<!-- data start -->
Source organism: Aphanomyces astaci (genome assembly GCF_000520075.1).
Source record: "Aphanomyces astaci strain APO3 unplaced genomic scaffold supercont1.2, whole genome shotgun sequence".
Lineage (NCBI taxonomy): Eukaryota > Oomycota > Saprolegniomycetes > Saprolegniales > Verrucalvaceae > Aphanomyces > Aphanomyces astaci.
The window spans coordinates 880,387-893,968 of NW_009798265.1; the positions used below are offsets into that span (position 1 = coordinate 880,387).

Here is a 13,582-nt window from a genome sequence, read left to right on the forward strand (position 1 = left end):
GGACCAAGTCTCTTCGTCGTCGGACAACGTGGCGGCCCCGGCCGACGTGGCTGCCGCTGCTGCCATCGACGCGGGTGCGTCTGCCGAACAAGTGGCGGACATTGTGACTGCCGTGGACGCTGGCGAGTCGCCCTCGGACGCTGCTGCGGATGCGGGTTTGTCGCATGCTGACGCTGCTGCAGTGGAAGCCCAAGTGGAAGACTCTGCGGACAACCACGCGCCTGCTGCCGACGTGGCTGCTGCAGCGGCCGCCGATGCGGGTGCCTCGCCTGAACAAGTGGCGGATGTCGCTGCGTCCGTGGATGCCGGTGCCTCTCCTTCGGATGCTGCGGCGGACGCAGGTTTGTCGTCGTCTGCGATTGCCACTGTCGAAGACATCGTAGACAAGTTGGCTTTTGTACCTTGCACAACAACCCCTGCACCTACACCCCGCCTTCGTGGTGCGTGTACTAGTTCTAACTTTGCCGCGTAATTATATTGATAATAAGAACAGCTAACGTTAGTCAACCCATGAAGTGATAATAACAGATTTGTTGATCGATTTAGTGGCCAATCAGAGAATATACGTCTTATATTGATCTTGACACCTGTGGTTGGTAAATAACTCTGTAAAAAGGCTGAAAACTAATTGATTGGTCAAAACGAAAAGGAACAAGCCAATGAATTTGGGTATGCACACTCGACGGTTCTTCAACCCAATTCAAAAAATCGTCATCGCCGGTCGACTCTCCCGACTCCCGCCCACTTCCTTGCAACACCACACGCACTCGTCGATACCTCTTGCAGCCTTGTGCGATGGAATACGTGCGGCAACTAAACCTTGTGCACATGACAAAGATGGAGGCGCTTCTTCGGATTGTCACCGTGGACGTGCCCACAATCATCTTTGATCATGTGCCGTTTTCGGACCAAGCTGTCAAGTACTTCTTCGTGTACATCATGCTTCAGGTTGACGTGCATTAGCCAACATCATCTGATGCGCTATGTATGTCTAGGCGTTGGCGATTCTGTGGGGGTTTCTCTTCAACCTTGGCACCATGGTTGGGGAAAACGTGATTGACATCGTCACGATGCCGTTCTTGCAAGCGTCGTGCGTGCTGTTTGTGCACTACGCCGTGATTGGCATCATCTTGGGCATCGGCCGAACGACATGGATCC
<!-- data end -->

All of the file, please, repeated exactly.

Source organism: Aphanomyces astaci (genome assembly GCF_000520075.1).
Source record: "Aphanomyces astaci strain APO3 unplaced genomic scaffold supercont1.2, whole genome shotgun sequence".
Lineage (NCBI taxonomy): Eukaryota > Oomycota > Saprolegniomycetes > Saprolegniales > Verrucalvaceae > Aphanomyces > Aphanomyces astaci.
The window spans coordinates 880,387-893,968 of NW_009798265.1; the positions used below are offsets into that span (position 1 = coordinate 880,387).

Here is a 13,582-nt window from a genome sequence, read left to right on the forward strand (position 1 = left end):
GGACCAAGTCTCTTCGTCGTCGGACAACGTGGCGGCCCCGGCCGACGTGGCTGCCGCTGCTGCCATCGACGCGGGTGCGTCTGCCGAACAAGTGGCGGACATTGTGACTGCCGTGGACGCTGGCGAGTCGCCCTCGGACGCTGCTGCGGATGCGGGTTTGTCGCATGCTGACGCTGCTGCAGTGGAAGCCCAAGTGGAAGACTCTGCGGACAACCACGCGCCTGCTGCCGACGTGGCTGCTGCAGCGGCCGCCGATGCGGGTGCCTCGCCTGAACAAGTGGCGGATGTCGCTGCGTCCGTGGATGCCGGTGCCTCTCCTTCGGATGCTGCGGCGGACGCAGGTTTGTCGTCGTCTGCGATTGCCACTGTCGAAGACATCGTAGACAAGTTGGCTTTTGTACCTTGCACAACAACCCCTGCACCTACACCCCGCCTTCGTGGTGCGTGTACTAGTTCTAACTTTGCCGCGTAATTATATTGATAATAAGAACAGCTAACGTTAGTCAACCCATGAAGTGATAATAACAGATTTGTTGATCGATTTAGTGGCCAATCAGAGAATATACGTCTTATATTGATCTTGACACCTGTGGTTGGTAAATAACTCTGTAAAAAGGCTGAAAACTAATTGATTGGTCAAAACGAAAAGGAACAAGCCAATGAATTTGGGTATGCACACTCGACGGTTCTTCAACCCAATTCAAAAAATCGTCATCGCCGGTCGACTCTCCCGACTCCCGCCCACTTCCTTGCAACACCACACGCACTCGTCGATACCTCTTGCAGCCTTGTGCGATGGAATACGTGCGGCAACTAAACCTTGTGCACATGACAAAGATGGAGGCGCTTCTTCGGATTGTCACCGTGGACGTGCCCACAATCATCTTTGATCATGTGCCGTTTTCGGACCAAGCTGTCAAGTACTTCTTCGTGTACATCATGCTTCAGGTTGACGTGCATTAGCCAACATCATCTGATGCGCTATGTATGTCTAGGCGTTGGCGATTCTGTGGGGGTTTCTCTTCAACCTTGGCACCATGGTTGGGGAAAACGTGATTGACATCGTCACGATGCCGTTCTTGCAAGCGTCGTGCGTGCTGTTTGTGCACTACGCCGTGATTGGCATCATCTTGGGCATCGGCCGAACGACATGGATCC